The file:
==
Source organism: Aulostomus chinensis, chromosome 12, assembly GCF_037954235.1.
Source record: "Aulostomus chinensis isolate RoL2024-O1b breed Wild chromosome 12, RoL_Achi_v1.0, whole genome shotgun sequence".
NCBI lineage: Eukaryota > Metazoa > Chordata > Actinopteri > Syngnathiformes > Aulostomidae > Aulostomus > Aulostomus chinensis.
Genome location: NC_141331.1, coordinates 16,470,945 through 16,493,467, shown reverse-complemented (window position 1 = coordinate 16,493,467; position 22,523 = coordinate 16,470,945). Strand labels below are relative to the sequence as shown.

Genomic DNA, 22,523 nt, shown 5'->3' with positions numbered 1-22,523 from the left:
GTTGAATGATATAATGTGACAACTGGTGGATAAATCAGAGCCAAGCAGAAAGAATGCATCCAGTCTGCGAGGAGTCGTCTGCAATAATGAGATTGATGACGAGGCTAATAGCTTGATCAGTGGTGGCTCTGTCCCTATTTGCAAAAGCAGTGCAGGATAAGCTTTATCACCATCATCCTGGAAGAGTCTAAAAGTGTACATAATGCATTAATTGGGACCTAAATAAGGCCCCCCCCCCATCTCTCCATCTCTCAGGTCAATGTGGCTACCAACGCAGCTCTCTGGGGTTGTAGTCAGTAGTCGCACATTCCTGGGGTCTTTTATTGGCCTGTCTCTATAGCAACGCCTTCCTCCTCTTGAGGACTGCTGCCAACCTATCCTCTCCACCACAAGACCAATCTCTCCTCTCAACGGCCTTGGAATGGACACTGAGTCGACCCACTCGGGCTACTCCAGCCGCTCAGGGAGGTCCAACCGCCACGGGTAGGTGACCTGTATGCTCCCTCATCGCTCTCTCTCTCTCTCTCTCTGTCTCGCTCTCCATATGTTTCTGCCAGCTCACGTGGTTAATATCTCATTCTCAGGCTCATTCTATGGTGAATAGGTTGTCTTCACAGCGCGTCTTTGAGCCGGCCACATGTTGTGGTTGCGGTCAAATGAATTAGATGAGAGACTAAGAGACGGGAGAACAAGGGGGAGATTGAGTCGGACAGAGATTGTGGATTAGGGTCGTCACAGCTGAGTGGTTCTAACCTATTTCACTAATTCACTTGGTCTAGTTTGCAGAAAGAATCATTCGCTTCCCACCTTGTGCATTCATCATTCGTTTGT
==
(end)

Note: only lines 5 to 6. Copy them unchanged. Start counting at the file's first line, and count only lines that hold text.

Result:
Genomic DNA, 22,523 nt, shown 5'->3' with positions numbered 1-22,523 from the left:
GTTGAATGATATAATGTGACAACTGGTGGATAAATCAGAGCCAAGCAGAAAGAATGCATCCAGTCTGCGAGGAGTCGTCTGCAATAATGAGATTGATGACGAGGCTAATAGCTTGATCAGTGGTGGCTCTGTCCCTATTTGCAAAAGCAGTGCAGGATAAGCTTTATCACCATCATCCTGGAAGAGTCTAAAAGTGTACATAATGCATTAATTGGGACCTAAATAAGGCCCCCCCCCCATCTCTCCATCTCTCAGGTCAATGTGGCTACCAACGCAGCTCTCTGGGGTTGTAGTCAGTAGTCGCACATTCCTGGGGTCTTTTATTGGCCTGTCTCTATAGCAACGCCTTCCTCCTCTTGAGGACTGCTGCCAACCTATCCTCTCCACCACAAGACCAATCTCTCCTCTCAACGGCCTTGGAATGGACACTGAGTCGACCCACTCGGGCTACTCCAGCCGCTCAGGGAGGTCCAACCGCCACGGGTAGGTGACCTGTATGCTCCCTCATCGCTCTCTCTCTCTCTCTCTCTGTCTCGCTCTCCATATGTTTCTGCCAGCTCACGTGGTTAATATCTCATTCTCAGGCTCATTCTATGGTGAATAGGTTGTCTTCACAGCGCGTCTTTGAGCCGGCCACATGTTGTGGTTGCGGTCAAATGAATTAGATGAGAGACTAAGAGACGGGAGAACAAGGGGGAGATTGAGTCGGACAGAGATTGTGGATTAGGGTCGTCACAGCTGAGTGGTTCTAACCTATTTCACTAATTCACTTGGTCTAGTTTGCAGAAAGAATCATTCGCTTCCCACCTTGTGCATTCATCATTCGTTTGT